Third, Applicant contends that, under “858. Art. 58 Execution of
Sentence,” because he can be confined in any prison to serve his military
sentence, the time he is incarcerated in the State prison should be
counted toward his military sentence. Finally, Applicant contends his
military sentence cannot be consecutive to his State sentence because he
was not convicted in State court until after his military conviction.
Civil Action No. 14-cv-03168, ECF No. 5 at 1-3.
In the Response, Applicant asserts that this “motion” is a “continuation,”
apparently of his first § 2241 action, challenging the 1995 detainer, but the claims he
asserts in this action are more in depth but not new. Id. ECF No. 6 at 2. Applicant
further asserts that his first two claims are the same as the claims he raised in Civil
Action 13-cv-03487-RM, but he is asking for “reconsideration” by the Court of these
claims. Id. Applicant also contends that by definition it is impossible for his military
sentence to be consecutive to his state conviction because he was convicted in his
military sentence prior to his state conviction. Id. at 2. Applicant concludes that his
constitutional rights have been violated and he has suffered a miscarriage of justice
because the State of Colorado continues to acknowledge the military detainer even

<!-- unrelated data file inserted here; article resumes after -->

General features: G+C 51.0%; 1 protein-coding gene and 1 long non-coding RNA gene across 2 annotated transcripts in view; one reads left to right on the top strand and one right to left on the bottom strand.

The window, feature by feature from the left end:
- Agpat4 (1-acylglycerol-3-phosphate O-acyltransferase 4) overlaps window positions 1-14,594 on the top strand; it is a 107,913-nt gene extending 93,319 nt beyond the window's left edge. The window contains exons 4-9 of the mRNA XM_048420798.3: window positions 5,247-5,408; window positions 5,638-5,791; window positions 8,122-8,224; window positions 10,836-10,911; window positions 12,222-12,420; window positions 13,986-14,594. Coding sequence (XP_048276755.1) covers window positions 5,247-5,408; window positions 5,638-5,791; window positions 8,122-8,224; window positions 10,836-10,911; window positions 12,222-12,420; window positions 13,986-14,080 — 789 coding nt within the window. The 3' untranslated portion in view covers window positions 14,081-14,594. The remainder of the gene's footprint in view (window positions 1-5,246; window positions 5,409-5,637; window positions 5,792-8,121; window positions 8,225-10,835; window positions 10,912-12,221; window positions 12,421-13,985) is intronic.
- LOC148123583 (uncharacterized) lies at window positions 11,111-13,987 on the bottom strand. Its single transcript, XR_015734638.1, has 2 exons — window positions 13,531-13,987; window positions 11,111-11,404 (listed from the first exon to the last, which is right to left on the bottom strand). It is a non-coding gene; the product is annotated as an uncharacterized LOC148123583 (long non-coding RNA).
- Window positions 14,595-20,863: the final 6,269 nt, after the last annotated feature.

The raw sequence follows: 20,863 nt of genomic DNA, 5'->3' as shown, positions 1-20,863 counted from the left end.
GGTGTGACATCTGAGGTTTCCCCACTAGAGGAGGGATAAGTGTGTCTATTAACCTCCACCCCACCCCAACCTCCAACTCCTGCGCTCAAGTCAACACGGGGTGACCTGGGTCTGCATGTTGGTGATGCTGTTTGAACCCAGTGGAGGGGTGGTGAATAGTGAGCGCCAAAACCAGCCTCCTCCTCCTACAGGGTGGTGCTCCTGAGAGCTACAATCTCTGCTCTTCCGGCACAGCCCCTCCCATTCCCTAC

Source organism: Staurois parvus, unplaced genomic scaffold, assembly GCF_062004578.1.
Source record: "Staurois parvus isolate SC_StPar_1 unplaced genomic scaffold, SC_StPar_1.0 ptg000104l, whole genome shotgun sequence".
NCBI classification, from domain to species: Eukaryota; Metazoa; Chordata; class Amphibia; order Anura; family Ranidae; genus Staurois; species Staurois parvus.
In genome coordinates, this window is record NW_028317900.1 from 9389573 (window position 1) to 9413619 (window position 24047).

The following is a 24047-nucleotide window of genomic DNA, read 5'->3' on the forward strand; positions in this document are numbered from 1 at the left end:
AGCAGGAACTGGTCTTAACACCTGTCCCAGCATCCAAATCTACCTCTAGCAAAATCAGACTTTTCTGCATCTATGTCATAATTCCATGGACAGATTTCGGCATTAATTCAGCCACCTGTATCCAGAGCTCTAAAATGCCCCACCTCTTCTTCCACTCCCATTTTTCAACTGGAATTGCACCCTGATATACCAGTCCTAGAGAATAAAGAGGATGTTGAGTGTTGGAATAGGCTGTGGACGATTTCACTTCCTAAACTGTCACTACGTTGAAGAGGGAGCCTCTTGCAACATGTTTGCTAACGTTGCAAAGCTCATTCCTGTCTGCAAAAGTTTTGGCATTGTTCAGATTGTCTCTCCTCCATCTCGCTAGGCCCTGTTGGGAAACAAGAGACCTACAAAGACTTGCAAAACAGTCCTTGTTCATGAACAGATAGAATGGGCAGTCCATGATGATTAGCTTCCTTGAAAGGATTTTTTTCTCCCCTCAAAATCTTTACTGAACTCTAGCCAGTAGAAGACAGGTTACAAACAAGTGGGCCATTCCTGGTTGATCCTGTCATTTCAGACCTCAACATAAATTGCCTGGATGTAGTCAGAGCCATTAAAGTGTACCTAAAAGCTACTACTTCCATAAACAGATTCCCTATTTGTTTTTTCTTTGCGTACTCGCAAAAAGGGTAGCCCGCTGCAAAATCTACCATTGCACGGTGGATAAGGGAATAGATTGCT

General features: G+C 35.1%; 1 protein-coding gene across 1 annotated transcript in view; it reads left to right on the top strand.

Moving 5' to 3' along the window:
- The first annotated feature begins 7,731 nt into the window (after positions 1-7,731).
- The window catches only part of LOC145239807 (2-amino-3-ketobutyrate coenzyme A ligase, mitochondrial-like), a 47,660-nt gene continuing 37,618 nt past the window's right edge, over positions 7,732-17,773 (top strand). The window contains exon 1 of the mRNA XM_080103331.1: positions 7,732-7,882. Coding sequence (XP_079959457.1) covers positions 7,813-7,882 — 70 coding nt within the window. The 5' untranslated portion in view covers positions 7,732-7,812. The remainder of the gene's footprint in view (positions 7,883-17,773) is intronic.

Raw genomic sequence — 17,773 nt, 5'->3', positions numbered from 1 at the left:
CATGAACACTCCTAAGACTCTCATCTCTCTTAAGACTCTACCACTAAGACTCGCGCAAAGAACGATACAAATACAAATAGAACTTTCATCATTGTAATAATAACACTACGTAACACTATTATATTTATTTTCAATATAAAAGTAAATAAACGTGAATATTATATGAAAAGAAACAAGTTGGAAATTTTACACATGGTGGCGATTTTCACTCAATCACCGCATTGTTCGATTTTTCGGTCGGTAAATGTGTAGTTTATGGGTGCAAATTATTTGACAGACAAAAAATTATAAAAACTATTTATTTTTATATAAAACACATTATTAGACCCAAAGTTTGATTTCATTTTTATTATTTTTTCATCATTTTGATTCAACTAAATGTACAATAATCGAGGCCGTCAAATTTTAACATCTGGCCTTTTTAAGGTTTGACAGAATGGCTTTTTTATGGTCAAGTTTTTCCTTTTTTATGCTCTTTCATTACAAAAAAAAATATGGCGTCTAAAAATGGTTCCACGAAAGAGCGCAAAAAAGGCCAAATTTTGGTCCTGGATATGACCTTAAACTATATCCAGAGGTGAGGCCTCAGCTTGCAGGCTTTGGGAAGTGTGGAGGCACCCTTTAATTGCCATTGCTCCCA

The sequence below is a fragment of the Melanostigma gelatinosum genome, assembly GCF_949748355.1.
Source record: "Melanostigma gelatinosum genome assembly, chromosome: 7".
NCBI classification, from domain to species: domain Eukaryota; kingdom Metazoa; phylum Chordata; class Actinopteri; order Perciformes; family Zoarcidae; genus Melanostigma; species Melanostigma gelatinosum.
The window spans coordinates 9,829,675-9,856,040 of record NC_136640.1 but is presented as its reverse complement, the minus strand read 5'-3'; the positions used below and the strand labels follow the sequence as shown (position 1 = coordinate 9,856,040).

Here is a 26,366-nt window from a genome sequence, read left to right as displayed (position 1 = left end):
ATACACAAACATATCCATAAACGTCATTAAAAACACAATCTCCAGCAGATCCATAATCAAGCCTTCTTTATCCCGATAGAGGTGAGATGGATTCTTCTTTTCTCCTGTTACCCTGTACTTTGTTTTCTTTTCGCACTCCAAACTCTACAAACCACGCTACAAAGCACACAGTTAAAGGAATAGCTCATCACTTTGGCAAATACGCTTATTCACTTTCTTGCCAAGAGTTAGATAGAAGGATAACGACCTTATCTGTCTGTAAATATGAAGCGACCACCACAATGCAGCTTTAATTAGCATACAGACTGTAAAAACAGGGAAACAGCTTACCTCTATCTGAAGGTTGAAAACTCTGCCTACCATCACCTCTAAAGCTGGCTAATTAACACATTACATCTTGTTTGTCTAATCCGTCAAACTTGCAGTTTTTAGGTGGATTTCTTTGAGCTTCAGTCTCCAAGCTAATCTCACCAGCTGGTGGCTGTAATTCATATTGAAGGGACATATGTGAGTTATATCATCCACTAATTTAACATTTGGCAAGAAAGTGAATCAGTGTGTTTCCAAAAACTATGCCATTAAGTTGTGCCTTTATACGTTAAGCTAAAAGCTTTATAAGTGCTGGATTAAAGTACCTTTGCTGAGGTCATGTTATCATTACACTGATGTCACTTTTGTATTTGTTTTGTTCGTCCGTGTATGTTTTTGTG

though his military sentence should have been served prior to the state sentence.
Applicant asks that the detainer either be “enacted” or rescinded. Id. at 2.
Upon review of all four claims and the Response, the Court finds Applicant’s only
complaint is the sequence in which he is serving his state and military sentences and
the affect his detainer has on the execution of his state sentence. Furthermore,
Applicant essentially has restated the same arguments in this case that he raised in
Case No. 13-cv-03487-RM in his reply, ECF No. 18. These, claims were found to be
meritless in Case No. 13-cv-03487-RM. Relying on Muhammed v. United States, 953
F.2d 1391 (10th Cir. 1992), and Hernandez United States Att’y Gen., 689 F.2d 915, 917
(10th Cir. 1982), the Court found in Case No. 13-cv-03487-RM that the federal
government and the State, are free to determine which sentence is to be served first as